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What Singers Can Learn from Chris Stapleton

What Singers Can Learn from Chris StapletonHis voice is one of the best in the business; don’t miss essential lessons from his singing –says Judy Rodman.

If you’re listening to contemporary music these days, it won’t be long until you come across Chris Stapleton.

He has rocketed to the top with a quadruple win on the CMA Awards, a two week stay at #1 on Billboard 200 all-genre chart, four Grammy nominations and a duet with Justin Timberlake that Entertainment Weekly called ‘an unapologetic display of abnormal levels of talent’.

Formally known more for his hit songwriting, Stapleton had been singing, writing and performing for 15 years before his sudden burst into the solo spotlight.

His music is a meld of country/blues/rock and R&B, yet I can easily think of 10 lessons from his work that transcends genre.

1. Flexibly tall posture should be a habit

The first thing Chris’s voice tells us is that standing or sitting flexibly tall should be a given. In this position, the ribcage and diaphragm stay flexibly stretched, enabling control of breath that gives ultimate vocal control. You can check out almost any of his live performance videos and see his tall, confident, heart-and-guitar-open stance.

2. Lighten up the weight of your higher middle voice

Back off your breath pressure and allow a headier mix to create strain-free upper middle voice. Chris illustrates this at the beginning of ‘Honey load up your questions’. He easily morphs this tone into his signature rich, masky sound without strain.

3. PULL your strong sustains for best quality and lack of vocal strain

It’s almost like a magic trick when you do this right. Chris and his wife singing backgrounds can be seen doing this all over the chorus. Watch the slight back tilt of Chris’s head on the chorus of Fire Away at 3:52 above.

4. Drop your technique from time to time for effect

Sometimes it’s the slight swell of volume, a sudden drop, a little gravel and even a purposeful numb tone that creates deep emotional response. Listen to ‘The Difference Between Whiskey and You’, at 10:24 on NPR Music Tiny Desk Concert. If Chris’s voice doesn’t move you, check your pulse.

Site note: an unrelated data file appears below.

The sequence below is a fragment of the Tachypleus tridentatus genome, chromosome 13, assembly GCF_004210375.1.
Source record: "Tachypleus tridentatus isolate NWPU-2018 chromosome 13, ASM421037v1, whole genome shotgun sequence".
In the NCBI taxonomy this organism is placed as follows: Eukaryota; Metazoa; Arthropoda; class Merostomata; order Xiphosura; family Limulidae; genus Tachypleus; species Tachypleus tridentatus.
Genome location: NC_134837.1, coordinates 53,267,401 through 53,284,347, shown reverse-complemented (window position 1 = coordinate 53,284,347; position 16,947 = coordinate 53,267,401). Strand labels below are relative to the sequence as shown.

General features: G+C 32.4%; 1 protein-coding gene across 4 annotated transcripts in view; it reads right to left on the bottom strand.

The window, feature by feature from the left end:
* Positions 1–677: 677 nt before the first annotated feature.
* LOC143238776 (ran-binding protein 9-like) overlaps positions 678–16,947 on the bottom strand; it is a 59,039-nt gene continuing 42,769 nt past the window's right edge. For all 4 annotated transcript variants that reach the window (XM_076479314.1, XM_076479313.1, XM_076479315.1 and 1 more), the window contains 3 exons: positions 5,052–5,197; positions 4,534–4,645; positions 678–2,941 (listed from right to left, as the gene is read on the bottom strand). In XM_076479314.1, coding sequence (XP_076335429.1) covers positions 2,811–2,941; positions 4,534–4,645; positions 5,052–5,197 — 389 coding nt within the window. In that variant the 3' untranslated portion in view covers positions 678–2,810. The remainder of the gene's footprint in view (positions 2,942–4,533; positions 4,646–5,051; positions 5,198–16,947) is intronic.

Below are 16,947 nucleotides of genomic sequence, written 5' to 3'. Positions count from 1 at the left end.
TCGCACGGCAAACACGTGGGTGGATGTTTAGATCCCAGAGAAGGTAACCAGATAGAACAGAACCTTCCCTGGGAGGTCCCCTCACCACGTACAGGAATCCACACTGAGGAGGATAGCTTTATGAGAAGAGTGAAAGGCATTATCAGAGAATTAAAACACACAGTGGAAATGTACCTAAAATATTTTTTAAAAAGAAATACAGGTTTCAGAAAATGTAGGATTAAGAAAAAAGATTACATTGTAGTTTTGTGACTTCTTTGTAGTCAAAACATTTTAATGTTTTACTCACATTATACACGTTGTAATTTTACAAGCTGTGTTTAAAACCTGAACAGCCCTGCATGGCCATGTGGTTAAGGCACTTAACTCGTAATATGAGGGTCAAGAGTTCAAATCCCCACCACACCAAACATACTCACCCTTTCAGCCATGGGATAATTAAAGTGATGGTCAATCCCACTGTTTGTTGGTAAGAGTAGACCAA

5. Find a background singer whose voice can trace yours. If possible, be happily married to them

I’d like to call attention to the voice of Chris’s wife Morgane, who accompanies Chris onstage for most performances now. Given her vocal ability, it doesn’t surprise me that she was formerly signed as an artist herself with Arista Records. Like a precise glove around the voice of her husband, anticipating and tracing his moves, embellishments, tone and volume changes with exquisite precision, she adds so much to his performance I can’t imagine his concert without her.

6. Keep head and shoulders in loose connection

Allow flexibility between your head and shoulders for vocal freedom when doing vocal licks. Check out the relationship between Chris’s head and shoulders during the vocal run he does at 1:27 on the first video above – Fire Away.

7. Support the ends of lines to control pitch and tone

There’s a cool, floating, free but perfectly controlled way Chris completes the ends of lines. He pulls pressure off, but continues to support the very end of the lyric.

8. Activate conversational facial language

Watch Chris’s eyes under his hat and you’ll sometimes catch a lift of an eyebrow, a scrunch for grittier mask tone, a spark of conversation. His jaw is not overactive but is loose, which frees his mouth, tongue and lips allowing him to vary his tone at will. If his face stayed frozen, his tone would not be nearly as interesting.

9. Self compress: Pull, never, never push your voice for volume

Chris does a terrific job at what I like to call ‘self compression’. The resulting evenness of volume and control are much better for singer, sound crew and audience! Pulling instead of pushing creates this compression power by allowing the vocal tract and the chest to open instead of tighten. On a Letterman show performance of his song Traveler, watch him pull back on his pressure  at 3:32 “I can’t tell you”.

10. No matter how good you are, your voice needs vigilant protection.

In this live performance of Fire Away, notice at 1:30 that Chris is pushing a bit and his voice sounds a little tired and less controlled. All singers are vulnerable to illness, lack of sleep, good food and adequate hydration. In Chris’s case, especially given the intense number of performances he must be giving at this point in his career, I do hope he does good vocal warmups, has adequate knowledge of vocal health strategies and has a good coach he can check in with.

Bonus Point #11: Deliver messages that make the world a better place

In the promotional video for his song Fire Away, Chris joins the movement to call attention to those with severe emotional pain. There is no telling how many lives that have been impacted positively by his voice.

Because of all these things and more, may the voice and music of Chris Stapleton keep talking to us for a very long time!

This is the fifth part in our ‘What Singers Can Learn From’ series.
Previous: What Singers Can Learn From Prince
Next: What Singers Can Learn From Elton John


Judy Rodman is an award-winning vocal coach for singers and speakers. She has chart topping hits as session singer, recording artist, songwriter and producer. Creator of “Power, Path and Performance” vocal training, Judy was voted “Best Vocal Coach” 2011 by NashvilleMusicPros. She is a member of AFTRA, SAG, AFofM and NATS. Visit Judy’s website